Combining different types of leave – Your leave policy could allow employees to combine their bereavement leave with other types of leave, such as sick leave or unpaid personal leave. You should outline how much leave an employee can take at once and what the rules are for combining different types of leave. 

Company actions – You can also include information about the actions you will take as a company when an employee experiences the death of a loved one. For example, you could offer a day of leave for all employees to attend the funeral, or provide a small sympathy gift for the affected employee and their family.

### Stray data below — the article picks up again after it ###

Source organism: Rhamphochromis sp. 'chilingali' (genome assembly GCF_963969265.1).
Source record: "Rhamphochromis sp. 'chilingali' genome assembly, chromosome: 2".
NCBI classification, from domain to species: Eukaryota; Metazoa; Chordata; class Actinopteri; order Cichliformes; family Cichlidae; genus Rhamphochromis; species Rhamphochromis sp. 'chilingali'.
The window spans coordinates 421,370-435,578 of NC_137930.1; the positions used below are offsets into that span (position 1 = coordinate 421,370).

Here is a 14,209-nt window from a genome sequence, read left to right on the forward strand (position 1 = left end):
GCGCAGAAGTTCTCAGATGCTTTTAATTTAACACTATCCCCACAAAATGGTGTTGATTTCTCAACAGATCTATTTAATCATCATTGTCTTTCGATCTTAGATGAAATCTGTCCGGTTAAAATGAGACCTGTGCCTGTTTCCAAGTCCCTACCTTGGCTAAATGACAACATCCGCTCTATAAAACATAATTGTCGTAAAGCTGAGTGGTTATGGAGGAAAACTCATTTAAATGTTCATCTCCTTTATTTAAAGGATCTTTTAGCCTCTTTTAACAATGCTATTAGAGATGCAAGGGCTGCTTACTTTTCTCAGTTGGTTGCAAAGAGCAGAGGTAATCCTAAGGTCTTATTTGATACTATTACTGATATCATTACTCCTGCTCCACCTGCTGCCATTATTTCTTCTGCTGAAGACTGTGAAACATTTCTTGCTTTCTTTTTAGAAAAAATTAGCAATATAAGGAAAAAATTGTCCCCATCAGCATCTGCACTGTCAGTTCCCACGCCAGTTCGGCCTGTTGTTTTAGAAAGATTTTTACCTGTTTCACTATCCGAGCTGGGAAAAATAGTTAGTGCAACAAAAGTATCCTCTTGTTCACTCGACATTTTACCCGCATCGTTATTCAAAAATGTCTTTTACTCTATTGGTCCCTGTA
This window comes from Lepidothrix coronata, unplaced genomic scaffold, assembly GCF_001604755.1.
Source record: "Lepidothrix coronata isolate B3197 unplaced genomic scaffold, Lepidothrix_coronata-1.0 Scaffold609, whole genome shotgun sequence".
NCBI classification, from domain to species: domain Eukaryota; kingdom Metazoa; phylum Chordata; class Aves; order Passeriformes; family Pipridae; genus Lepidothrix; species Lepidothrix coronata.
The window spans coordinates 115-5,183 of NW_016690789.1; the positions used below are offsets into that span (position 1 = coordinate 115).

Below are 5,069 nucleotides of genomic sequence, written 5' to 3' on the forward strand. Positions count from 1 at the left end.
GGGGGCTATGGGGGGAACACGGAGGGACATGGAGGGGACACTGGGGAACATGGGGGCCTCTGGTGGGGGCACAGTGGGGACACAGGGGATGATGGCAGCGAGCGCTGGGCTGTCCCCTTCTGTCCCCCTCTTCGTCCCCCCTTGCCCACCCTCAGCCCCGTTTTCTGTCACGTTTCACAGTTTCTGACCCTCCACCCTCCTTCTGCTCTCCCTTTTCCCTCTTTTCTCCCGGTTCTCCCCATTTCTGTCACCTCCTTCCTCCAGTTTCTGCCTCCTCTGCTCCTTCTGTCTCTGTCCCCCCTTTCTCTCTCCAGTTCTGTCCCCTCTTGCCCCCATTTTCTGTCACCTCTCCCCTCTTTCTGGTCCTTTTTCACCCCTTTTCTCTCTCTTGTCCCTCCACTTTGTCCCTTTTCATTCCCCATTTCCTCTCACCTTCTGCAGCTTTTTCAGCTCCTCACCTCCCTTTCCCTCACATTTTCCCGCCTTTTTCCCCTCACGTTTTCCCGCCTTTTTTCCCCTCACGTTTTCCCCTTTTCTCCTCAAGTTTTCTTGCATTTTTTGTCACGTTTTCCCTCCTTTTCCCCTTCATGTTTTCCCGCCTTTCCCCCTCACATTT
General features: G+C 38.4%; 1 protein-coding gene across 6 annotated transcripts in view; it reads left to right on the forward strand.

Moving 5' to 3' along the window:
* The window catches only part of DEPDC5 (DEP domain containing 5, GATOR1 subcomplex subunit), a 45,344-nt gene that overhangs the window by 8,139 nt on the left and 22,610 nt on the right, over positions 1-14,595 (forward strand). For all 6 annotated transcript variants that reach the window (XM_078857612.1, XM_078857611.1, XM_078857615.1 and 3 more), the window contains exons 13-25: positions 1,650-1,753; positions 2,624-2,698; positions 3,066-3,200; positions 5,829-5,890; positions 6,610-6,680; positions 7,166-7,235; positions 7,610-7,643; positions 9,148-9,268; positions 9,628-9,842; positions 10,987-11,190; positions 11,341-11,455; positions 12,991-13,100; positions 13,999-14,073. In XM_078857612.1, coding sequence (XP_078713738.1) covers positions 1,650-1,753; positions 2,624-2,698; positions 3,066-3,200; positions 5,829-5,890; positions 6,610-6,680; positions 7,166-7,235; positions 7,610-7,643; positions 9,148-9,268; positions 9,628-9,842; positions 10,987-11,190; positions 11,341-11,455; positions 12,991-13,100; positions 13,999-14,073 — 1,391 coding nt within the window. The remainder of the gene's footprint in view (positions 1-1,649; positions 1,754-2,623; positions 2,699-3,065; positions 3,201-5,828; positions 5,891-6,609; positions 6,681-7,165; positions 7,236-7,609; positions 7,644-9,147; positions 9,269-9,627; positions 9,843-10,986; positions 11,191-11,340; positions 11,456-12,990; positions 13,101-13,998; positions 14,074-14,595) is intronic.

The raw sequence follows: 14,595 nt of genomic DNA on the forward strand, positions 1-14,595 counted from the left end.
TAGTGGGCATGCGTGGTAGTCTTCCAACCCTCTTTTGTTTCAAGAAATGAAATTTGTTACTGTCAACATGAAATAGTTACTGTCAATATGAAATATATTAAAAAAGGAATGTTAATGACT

Useful resources – It’s also a good idea to list useful resources in your bereavement leave policy so that they are easily accessible to your employees. These could include information about Employee Assistance Programmes, suicide prevention services, and links to other policies. 

Is bereavement leave the same as funeral leave? 

No, bereavement leave isn’t the same as funeral leave. They are similar, but employers offering funeral leave will only let employees take time off for the funeral. 


Although most companies aren’t legally required to offer bereavement leave, it’s still good practice to let employees take time off when they suffer a loss. Bereavement leave can be paid or unpaid, and you need to ensure you clearly outline exactly who can take it and how it’s requested in a bereavement leave policy.